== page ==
Yes, you learn about clay and paint - you also learn to look at things from a design prospective. You learn HOW to look at things. I took a sculpting class partway through my pastry degree - and while it didn't help me understand my mediums at all - I can't deny my showpieces were better for it at the end.
     
  11. panini

    panini

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    I think that anyone who excells in our art has an inherent artistical talant.
    I personally think this is what seperates the great pastry chef from the good pastry chef. It's like an artist, when you learn enough and you reach the peak, the great works come after that and are usually from the heart. This is one reason I think that themed competitions are not valid. It's like painting by numbers from a piece which you have already done.
    Anyway, I don't think an art class will help you when you've learned the medium. I also don't think an art class will help you learn the medium.
    The last thing we want to do is wiltonize this art. It's not for the homemaker and won't be.
    I'm certainly not against art education, heck, I've thrown pots for years. I've taken numerous welding art classes.
    If I had to vote on taking an art class, it would be no. for relaxation.etc. yes.
    This also works the other way around, I'm not so sure a chocolate class would be helpful to an artist. These are just my opinion. If I had to9 recomend a class to one of my coworkers, I would probably pick a relaxation class,yoga,etc or something to give you patience while learning.
    Oh, I just rememberedan art class in composition that I sometimes think about while designing.
     
  12. cakerookie

    cakerookie

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    Art in sugar is what you make it. I don't believe that you have to have a background in art to do sugar work of any kind. Thats the reason you practice to realize what can be done with a particular medium and what cannot be done with it. As Chrose once told me in a post when I first came to ChefTalk about sugar work. You just have to let your fingers do the talking. I am a firm believer in CHs statement. An artists is only limited by his or her imagination that can limit your ability or take it to the moon whichever you prefer. I mean did Di vinci take art classes before he painted the Sistine Chapel? I don't know the answer to that but its a good bet he used his imagination to do it..
     
  13. aprilb

    aprilb

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    Imagination.

    Art classes can help you stretch your imagination like I said. I don't know about any of you, but when I create something I have a firm idea as to what it will taste like, look like in my head. Imagination.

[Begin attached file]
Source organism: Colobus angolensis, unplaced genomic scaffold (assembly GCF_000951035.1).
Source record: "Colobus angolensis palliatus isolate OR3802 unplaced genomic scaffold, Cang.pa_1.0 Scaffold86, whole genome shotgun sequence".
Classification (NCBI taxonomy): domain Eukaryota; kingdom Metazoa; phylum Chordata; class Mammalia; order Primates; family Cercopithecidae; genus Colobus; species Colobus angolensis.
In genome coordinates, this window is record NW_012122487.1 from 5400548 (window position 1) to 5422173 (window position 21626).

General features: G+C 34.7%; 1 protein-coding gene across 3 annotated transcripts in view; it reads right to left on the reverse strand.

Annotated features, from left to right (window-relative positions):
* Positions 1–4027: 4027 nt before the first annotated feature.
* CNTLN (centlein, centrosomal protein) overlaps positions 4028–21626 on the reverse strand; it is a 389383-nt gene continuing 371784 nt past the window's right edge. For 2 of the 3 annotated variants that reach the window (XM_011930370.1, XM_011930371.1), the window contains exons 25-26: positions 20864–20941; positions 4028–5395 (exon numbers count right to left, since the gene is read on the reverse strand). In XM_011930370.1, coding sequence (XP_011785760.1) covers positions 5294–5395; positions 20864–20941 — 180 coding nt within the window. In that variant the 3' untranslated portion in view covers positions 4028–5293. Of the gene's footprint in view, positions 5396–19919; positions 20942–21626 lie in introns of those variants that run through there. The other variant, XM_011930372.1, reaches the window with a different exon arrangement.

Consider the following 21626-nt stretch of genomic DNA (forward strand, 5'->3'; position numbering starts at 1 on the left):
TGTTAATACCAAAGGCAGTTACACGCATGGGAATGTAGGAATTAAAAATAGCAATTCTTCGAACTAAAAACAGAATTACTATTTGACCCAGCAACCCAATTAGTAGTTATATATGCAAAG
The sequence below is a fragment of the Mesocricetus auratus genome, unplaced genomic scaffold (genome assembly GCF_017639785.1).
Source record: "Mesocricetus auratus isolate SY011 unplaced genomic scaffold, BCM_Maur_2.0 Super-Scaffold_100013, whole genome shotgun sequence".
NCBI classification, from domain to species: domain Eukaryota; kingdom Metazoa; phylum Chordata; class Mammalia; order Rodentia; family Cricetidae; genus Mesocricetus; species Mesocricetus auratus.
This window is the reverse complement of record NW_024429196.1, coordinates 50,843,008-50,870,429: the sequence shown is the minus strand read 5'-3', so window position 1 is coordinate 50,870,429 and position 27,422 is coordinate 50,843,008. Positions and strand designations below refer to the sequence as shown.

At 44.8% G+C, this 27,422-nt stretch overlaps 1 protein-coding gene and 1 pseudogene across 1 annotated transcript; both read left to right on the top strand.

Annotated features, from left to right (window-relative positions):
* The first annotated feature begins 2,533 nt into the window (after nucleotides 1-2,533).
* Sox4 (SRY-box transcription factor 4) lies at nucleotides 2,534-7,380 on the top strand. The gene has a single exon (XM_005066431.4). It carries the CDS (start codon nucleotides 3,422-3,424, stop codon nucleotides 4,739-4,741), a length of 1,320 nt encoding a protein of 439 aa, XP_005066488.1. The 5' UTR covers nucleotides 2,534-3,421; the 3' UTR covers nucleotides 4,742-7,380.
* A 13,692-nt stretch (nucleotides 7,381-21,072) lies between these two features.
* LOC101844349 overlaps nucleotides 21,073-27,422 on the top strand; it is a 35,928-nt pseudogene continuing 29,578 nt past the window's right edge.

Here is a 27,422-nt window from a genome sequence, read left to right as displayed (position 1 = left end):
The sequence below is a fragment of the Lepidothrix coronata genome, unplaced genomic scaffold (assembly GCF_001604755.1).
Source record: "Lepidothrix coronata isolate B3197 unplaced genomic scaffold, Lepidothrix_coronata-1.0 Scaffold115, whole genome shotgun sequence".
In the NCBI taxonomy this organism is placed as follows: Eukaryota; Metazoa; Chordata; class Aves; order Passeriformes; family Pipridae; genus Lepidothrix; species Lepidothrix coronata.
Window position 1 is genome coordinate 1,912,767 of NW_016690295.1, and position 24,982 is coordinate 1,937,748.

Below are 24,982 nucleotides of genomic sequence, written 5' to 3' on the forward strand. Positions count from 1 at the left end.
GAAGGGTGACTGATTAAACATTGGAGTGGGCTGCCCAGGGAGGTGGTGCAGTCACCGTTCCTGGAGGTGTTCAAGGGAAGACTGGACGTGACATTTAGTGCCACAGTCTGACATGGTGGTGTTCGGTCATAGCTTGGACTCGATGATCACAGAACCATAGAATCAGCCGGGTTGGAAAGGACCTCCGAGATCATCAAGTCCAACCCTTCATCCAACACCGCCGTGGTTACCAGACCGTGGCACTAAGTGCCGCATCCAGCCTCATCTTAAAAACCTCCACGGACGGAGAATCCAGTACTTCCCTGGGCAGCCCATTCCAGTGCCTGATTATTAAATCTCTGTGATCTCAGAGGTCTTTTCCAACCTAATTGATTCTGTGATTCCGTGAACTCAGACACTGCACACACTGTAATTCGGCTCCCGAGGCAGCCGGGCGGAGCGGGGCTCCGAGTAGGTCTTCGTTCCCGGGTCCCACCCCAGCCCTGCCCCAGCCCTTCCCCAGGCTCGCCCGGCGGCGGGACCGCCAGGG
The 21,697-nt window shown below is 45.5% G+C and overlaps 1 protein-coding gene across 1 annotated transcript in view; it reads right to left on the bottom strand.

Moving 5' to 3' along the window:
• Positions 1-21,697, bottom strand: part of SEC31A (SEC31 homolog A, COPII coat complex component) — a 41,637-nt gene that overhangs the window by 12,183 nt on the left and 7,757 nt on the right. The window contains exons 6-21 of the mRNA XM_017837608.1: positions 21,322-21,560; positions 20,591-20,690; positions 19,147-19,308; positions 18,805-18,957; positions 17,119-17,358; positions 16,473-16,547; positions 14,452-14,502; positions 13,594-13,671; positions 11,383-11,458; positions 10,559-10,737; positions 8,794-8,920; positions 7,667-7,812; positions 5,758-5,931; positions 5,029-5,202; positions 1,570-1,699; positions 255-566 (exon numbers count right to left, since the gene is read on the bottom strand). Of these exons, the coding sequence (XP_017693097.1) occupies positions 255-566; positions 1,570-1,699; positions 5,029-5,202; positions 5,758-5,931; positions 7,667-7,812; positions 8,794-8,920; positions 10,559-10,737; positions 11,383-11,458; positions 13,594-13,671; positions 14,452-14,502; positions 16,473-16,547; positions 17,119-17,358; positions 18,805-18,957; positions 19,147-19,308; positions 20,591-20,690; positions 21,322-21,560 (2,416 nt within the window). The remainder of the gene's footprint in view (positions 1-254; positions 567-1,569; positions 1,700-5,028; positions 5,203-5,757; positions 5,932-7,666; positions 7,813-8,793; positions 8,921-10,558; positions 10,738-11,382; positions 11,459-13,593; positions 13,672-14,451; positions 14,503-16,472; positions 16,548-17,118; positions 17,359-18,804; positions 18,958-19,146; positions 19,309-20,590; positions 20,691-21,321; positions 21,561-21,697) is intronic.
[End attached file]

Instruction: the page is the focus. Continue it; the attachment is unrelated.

For people not raised around art but wanting to learn pastry arts...yeah, I maintain that it helps to focus on the artistic skills needed to create beautiful things.

    A recipe is a recipe. Cakes, frostings, decorations, ...there are very distinct formulas to 'make' sugar (ask my grandma about pulling taffy in our kitchen when I was 5), pull it...that's all a fair bit of chemistry and physics. To make that into art is a talent.

    Yes, you need to understand that sculpey isn't fondant, but it behaves the same. Chocolate could be equated to certain types of wax carvings that I've had to do.

    What is still boils down to is art. Knowing how to make a mold that can make a large crescent sugar base is not art. The shape of the mold? Duh.

    I still maintain that anyone who is interested in culinary arts at least needs to tap into their basic talents and if they need to .... take an art class....

    I grew up with art, animation with Don Bluth, before that I would carve any bar of soap, wax that we had in the house or even little putty erasers into things.

    It was only recently that I discovered that I could combine my love of creating food into the two.

    "The difference between ordinary and extra-ordinary is that little EXTRA"

    April
     
  14. panini

    panini

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    April,
    I was just giving my opinion. I'm sure an art class wouldn't hurt. I just don't think it would be a priority over a pastry class. This is just how I feel. I thought you were asking were we got our artistic skills from. I also think there is a definate line between art and crafts. Some crafts relate to our art a great deal. I just think this is another medium in art. I think if you want to specialize is some medium, like cocoa painting, then I think this is basically an off shout of art. A painting class would be definately helpful.